If you're in a TL;DR mood, I'll just say that Sony is harnessing the power of the Playstation 4 to give you games you already played two years ago. And their reasoning for this is rich. Just listen to Sony press flack Andrew "All the charm of Doctor" House:
"I hesitate to say this because I know committed gamers may roll their eyes about it..."
Oh yes, definitely!
"...but there's an opportunity with some of the remastering or re-imagining from PS3 franchises that will potentially find an audience that hasn't played them in the previous generation because they skipped that generation."
Charade you are, House-proud town mouse! Do you have any idea why those gamers skipped the Playstation 3 and went straight to the Nintendo Wii in the last console cycle? I mean, aside from the PS3's mammoth price tag and Sony's maddening arrogance. Lapsed gamers gave up on the hobby because the software for the Playstation 3 (and in all fairness, the Xbox 360 too) drove them away. With only a few exceptions, software for these two consoles was too punishing, too complicated, too grim, and too humorless. There was no room for players who just wanted to grab a controller, have a ball for fifteen minutes, and walk away with a goofy grin on their faces.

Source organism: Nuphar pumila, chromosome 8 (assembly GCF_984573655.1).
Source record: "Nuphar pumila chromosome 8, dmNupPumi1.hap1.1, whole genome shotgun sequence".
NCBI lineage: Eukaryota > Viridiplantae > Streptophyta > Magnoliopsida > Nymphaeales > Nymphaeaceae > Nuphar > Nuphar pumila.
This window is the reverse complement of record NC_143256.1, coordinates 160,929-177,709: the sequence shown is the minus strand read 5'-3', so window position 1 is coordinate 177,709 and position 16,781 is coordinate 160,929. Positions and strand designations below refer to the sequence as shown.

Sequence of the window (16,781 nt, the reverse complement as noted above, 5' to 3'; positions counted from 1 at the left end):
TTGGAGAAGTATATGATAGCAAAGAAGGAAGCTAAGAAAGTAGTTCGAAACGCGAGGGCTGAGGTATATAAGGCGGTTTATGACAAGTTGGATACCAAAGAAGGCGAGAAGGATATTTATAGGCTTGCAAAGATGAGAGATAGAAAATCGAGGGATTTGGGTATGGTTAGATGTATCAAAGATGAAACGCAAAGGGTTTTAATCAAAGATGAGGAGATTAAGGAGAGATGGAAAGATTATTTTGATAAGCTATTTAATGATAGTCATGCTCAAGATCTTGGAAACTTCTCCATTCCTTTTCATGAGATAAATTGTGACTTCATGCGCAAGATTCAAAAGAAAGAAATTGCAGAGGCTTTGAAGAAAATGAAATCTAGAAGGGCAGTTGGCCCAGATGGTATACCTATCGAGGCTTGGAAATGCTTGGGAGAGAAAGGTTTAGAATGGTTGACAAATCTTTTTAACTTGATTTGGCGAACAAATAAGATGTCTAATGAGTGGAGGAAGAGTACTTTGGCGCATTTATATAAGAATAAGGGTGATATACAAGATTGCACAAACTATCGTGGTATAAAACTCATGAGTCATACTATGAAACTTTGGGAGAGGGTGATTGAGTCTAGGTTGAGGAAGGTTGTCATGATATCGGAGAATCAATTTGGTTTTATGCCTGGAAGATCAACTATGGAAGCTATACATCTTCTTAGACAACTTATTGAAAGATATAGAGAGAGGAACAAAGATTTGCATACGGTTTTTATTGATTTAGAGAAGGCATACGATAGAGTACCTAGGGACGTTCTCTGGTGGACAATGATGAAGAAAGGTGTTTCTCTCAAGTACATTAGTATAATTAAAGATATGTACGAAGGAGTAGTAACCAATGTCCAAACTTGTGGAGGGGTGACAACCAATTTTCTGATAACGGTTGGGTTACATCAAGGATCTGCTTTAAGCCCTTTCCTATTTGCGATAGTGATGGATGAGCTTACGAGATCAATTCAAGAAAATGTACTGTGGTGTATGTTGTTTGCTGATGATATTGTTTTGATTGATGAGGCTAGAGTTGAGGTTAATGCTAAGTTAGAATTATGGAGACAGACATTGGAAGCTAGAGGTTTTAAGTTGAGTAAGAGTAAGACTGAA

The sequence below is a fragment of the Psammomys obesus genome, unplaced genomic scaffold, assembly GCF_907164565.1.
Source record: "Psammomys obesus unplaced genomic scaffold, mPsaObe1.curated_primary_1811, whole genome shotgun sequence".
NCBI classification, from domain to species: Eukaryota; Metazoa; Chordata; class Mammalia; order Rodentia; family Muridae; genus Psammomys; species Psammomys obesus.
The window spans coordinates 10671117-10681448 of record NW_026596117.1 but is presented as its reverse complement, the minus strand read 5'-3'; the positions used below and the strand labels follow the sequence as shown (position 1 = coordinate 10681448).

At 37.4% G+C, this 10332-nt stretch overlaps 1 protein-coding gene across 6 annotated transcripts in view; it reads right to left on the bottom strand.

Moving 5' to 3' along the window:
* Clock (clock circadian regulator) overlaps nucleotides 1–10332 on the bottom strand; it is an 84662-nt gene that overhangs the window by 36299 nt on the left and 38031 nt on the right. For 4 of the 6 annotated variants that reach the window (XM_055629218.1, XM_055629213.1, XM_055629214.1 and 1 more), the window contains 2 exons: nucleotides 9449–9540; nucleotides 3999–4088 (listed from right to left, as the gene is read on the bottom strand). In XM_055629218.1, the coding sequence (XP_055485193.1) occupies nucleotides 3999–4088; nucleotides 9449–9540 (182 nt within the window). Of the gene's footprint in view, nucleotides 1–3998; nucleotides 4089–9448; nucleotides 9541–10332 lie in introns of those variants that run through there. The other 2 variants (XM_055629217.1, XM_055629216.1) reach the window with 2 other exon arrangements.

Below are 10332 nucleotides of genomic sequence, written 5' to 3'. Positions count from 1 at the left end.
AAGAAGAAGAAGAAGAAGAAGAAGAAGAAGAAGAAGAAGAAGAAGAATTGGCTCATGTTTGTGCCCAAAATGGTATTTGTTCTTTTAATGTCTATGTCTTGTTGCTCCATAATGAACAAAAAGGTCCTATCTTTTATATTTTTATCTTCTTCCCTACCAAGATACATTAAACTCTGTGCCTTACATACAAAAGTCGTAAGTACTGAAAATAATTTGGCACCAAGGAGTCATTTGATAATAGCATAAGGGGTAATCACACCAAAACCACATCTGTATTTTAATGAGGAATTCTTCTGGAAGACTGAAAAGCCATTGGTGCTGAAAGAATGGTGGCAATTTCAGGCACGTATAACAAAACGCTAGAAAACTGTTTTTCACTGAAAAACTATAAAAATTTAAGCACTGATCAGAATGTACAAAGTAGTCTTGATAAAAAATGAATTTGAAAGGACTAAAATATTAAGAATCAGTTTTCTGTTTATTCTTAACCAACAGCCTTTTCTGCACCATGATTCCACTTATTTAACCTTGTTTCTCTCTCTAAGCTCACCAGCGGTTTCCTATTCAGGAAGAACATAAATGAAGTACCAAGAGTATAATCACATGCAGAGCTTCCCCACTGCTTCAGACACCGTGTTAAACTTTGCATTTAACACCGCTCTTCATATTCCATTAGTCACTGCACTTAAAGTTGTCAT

You could accommodate those players by squeezing a few fun, approachable titles into a library bulging with military shooters, impenetrable role-playing games, and violent bloodbaths. Instead, you're telling disenfranchised gamers that they were wrong, and that you'll help them see the error of their ways by giving them the same experiences until they reluctantly choke them down. It's an attitude I remember all too well from my childhood...
|Image from Dadsinthekitchen.com|
"Eat your vegetables" has a quaint charm coming from the mother of two picky eaters, but that statement is not so endearing from a leader in electronic entertainment. It's not our responsibility to fall in line and grudgingly accept the games Sony chooses to make. It's Sony's responsibility to entertain its customers... all of them. The ones who aren't entertained will find their kicks elsewhere; either from the more casual-friendly Wii U or the growing mobile games market.
Later in the Joystiq interview, House praises rival entertainment giant Disney and expresses the hope that Sony can follow in its footsteps, introducing its franchises to future audiences "over time." The fabled Disney vault, where the company's films are retired for seven years at a time, builds anticipation and makes fans eager to re-acquaint themselves with nearly a hundred years of animated classics.
This is the part of Disney's strategy that Sony fails to understand. It doesn't give its properties time to mature, or their fans a chance to miss them. The Last of Us originally debuted on the Playstation 3 last year. The remastered edition for the Playstation 4 is coming in a couple of days. The gap between releases of indie favorite Flower is larger, but not significantly, with the PS3 game making its debut in 2009 and the PS4 version arriving four years later. There are never pangs of nostalgia for these games, because they're always available on something.
Sony is currently dominating this console cycle, but serving up leftovers from the past generation won't help them keep that lead. Dismissing the concerns of lapsed gamers isn't doing them any favors, either.